Shoujo Tachi 2-3, Boku Dake 3

Don't we all.
Don’t we all.

Shoujo-tachi wa kyouya wo Mezasu 2 gathers the other talents to create Kuroda’s game. Didn’t take the long. Bunta is told to go out and recruit, and after some failures (characters we won’t see again) he enlists his friends Yuuka (Who’s interested in voice acting) and Kai, who has no special talents so will be a gopher. Best moment of the episode. After going all puppy-dog and pathetic about his desire to help, Kai remembers a painful love-loss and goes nearly psycho. Surely Yuuka, who’s always with him, knew about this side of him, right? Apparently not. After that they gang up and frighten off a talented artist, but they get her back. Yuuki, the programmer, seems to have an unpleasant past with Kuroda, but they’re saving that story for later. Busy episode. I figured it’d be one new talent at a time …

I learned a new word.
I learned a new word.

In episode 3 they all go on a training camp of sorts, to do some of the typical bishoujo game (and anime) stuff, and we tag along until the show gets tired of that premise and creates a more interesting falling-out with Andou, who says what needs to be said: why the hell can’t this be fun to do? Kuroda’s answer, that too many cooks, etc, is a sensible one, but she’s been so pathetically single-minded about this project that I would have a hard time following her. She’s also the dullest character of the lot. Interesting that Buntarou seemed to be taking on more of the leadership role this week, maybe for that reason. But do you expect us to believe that Buntarou would leave the camp, take the train back to Akihabara, and fetch Andou back? How much time did they spend at the camp, anyway?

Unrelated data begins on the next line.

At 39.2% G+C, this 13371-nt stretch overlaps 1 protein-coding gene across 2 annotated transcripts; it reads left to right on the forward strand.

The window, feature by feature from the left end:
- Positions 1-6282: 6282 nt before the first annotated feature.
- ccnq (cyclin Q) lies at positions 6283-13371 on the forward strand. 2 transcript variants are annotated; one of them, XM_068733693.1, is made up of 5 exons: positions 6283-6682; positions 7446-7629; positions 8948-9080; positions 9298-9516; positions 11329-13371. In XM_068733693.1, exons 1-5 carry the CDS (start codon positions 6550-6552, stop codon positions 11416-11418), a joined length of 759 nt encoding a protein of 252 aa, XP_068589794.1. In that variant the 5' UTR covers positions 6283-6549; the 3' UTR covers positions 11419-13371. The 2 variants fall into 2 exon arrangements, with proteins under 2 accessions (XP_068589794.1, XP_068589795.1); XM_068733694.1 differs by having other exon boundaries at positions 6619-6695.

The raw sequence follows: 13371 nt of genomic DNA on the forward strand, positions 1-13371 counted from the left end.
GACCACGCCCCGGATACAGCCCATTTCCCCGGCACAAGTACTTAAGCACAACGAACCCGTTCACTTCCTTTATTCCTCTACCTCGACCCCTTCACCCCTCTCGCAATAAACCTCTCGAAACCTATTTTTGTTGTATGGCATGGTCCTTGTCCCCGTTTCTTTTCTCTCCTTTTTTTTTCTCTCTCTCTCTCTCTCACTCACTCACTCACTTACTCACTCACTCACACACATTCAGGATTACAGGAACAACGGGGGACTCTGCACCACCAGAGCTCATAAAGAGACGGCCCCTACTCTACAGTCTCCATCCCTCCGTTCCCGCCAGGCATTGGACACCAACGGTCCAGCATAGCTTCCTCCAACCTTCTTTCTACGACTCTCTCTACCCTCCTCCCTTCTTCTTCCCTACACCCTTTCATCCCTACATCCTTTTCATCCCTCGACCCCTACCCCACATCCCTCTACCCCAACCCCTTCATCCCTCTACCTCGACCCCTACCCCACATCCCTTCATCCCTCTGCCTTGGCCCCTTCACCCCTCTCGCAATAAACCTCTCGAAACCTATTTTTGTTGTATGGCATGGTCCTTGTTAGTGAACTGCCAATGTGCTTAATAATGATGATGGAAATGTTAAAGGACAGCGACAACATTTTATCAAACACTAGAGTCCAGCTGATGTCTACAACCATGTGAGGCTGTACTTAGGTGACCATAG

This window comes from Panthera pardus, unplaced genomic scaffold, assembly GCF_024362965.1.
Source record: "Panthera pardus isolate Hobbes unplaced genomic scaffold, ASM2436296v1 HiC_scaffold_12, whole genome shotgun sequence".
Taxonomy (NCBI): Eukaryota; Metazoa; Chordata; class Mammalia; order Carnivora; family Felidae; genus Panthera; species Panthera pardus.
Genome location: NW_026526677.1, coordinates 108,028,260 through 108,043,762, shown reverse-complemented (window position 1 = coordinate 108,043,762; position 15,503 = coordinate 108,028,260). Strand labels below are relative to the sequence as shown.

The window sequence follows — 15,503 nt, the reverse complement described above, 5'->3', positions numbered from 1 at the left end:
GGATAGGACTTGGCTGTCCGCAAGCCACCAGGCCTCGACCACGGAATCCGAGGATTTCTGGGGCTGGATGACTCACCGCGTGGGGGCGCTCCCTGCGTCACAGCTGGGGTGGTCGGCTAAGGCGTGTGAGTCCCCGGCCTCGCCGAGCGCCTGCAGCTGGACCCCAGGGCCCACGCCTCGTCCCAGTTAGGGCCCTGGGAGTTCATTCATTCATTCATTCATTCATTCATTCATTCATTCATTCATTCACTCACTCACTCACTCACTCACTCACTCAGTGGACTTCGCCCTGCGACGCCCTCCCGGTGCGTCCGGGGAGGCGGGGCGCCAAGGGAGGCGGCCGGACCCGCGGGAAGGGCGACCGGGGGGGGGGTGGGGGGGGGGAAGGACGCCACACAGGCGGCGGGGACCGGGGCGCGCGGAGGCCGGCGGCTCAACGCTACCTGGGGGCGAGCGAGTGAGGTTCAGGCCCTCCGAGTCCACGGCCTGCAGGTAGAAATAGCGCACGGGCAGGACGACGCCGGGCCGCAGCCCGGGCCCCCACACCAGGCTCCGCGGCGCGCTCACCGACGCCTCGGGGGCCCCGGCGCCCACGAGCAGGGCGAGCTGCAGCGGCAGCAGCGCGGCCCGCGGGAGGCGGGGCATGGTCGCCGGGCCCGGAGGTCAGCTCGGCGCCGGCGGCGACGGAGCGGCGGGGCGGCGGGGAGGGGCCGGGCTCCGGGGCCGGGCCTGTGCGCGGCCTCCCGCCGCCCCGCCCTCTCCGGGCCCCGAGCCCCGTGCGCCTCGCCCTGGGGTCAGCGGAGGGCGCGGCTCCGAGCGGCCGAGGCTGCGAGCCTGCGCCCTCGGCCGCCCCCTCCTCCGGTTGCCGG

bokudake3-1
What stand out for me in Boku Dake ga Inai Machi 3, apart from the thought that Yashiro might be in on this, is the thought that in a way, he already is. That mysterious chat he’s having with Kenya at the end could mean a lot of things (if this is a weaker show than I suspect, they both might be part of the conspiracy). If he’s just a concerned homeroom teacher, than the fact that he hasn’t been more proactive in helping Kayo makes him as bad as the rest. The show is unclear about Satoru’s thoughts about Yashiro during their conversation, the grown-up him takes it as routine; we’ll never know what Satoru the boy thinks. Then there’s the scene where he sees the battered Kayo in the shed, and her mother shows up. Satoru can only watch Kayo being led away (after lying, another touch-point in that theme). In both situations Satoru is powerless, still a boy, unable to find an adult that can actually help. He shows some rage there, but not with Yashiro … However, Kayo’s rescue in the lunch money scandal and the scene with the foxes were both nice. He says he was alone when the foxes appeared the first time, suggesting that while he’s powerless to change things abruptly, he can maybe do little things to alter this horrible timeline.

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